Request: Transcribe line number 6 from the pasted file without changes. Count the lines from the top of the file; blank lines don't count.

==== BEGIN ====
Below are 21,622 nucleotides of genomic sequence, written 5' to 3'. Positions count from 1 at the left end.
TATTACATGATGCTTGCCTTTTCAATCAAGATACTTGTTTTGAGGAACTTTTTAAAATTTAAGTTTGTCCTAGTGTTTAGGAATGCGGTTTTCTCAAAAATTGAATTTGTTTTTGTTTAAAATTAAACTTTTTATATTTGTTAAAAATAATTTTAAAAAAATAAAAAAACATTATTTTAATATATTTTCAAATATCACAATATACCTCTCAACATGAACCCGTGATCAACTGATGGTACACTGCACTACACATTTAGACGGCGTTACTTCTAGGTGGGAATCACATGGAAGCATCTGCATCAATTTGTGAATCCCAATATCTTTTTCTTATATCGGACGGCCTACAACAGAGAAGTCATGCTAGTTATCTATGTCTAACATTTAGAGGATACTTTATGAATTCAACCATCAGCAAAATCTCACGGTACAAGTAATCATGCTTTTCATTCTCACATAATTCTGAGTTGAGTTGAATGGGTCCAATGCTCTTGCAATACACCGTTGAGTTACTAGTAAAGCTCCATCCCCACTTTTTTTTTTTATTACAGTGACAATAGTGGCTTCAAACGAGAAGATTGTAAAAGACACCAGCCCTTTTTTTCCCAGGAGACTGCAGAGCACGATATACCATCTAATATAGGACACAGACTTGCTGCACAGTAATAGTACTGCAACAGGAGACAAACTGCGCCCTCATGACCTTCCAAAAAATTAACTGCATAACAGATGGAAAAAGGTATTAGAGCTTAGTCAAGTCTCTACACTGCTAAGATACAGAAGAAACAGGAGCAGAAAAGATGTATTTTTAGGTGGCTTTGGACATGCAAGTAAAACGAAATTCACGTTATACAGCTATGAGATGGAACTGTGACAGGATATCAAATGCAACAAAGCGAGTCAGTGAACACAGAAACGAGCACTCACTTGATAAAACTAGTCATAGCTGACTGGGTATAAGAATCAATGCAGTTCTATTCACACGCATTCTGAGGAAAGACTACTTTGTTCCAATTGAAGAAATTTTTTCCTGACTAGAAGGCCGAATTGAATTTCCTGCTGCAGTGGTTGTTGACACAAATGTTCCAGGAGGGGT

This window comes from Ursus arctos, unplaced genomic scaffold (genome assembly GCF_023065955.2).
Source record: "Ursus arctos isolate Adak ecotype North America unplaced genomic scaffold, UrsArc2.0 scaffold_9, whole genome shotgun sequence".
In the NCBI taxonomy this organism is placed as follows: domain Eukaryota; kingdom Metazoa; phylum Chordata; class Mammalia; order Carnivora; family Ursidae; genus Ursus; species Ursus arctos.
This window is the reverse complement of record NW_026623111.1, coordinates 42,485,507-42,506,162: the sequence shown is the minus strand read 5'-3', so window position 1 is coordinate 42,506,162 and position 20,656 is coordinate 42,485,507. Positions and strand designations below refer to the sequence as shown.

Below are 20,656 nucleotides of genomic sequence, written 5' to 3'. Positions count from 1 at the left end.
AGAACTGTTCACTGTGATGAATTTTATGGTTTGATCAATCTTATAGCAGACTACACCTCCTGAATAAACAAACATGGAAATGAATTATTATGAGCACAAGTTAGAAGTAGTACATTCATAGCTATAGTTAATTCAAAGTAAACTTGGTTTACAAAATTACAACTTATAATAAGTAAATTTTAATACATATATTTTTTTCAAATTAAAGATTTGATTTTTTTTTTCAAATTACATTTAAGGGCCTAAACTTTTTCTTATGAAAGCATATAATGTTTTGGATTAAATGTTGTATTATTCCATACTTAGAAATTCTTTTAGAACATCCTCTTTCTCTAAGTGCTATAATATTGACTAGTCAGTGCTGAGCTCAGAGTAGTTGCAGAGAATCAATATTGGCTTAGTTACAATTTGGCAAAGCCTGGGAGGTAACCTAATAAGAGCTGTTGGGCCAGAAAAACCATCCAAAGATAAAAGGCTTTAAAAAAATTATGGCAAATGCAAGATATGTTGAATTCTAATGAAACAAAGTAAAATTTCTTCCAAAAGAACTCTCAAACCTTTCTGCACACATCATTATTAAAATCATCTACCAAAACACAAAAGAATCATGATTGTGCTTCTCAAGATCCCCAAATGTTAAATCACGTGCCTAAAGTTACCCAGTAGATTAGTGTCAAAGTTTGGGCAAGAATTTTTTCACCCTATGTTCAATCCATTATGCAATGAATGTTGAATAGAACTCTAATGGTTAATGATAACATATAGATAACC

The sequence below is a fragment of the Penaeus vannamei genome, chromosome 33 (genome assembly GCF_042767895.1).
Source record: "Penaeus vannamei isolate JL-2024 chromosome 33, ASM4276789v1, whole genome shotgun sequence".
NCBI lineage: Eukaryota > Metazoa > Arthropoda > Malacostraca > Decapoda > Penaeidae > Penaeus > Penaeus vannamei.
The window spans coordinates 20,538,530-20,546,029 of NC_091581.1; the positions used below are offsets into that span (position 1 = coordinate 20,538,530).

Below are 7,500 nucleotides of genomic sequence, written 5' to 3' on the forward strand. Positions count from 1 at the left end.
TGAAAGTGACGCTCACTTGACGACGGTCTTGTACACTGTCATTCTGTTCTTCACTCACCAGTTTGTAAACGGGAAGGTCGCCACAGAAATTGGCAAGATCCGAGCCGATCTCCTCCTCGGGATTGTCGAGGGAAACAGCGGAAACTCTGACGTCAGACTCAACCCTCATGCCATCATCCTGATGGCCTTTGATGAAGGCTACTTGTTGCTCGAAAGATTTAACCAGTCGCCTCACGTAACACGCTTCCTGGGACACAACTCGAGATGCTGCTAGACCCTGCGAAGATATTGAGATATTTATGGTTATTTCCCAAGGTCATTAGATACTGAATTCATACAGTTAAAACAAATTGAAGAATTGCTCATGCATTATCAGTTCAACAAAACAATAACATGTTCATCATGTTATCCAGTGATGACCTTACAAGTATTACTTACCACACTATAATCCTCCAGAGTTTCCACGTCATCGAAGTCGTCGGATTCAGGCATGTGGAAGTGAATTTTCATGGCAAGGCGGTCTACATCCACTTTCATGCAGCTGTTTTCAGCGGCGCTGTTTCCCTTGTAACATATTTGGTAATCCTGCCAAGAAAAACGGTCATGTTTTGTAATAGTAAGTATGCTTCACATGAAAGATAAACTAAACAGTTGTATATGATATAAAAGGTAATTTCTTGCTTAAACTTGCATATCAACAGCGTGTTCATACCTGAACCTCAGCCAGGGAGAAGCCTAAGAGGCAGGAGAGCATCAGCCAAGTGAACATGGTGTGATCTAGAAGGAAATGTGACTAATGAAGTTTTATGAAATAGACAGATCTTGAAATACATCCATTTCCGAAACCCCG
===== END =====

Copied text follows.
This window is the reverse complement of record NW_026623111.1, coordinates 42,485,507-42,506,162: the sequence shown is the minus strand read 5'-3', so window position 1 is coordinate 42,506,162 and position 20,656 is coordinate 42,485,507. Positions and strand designations below refer to the sequence as shown.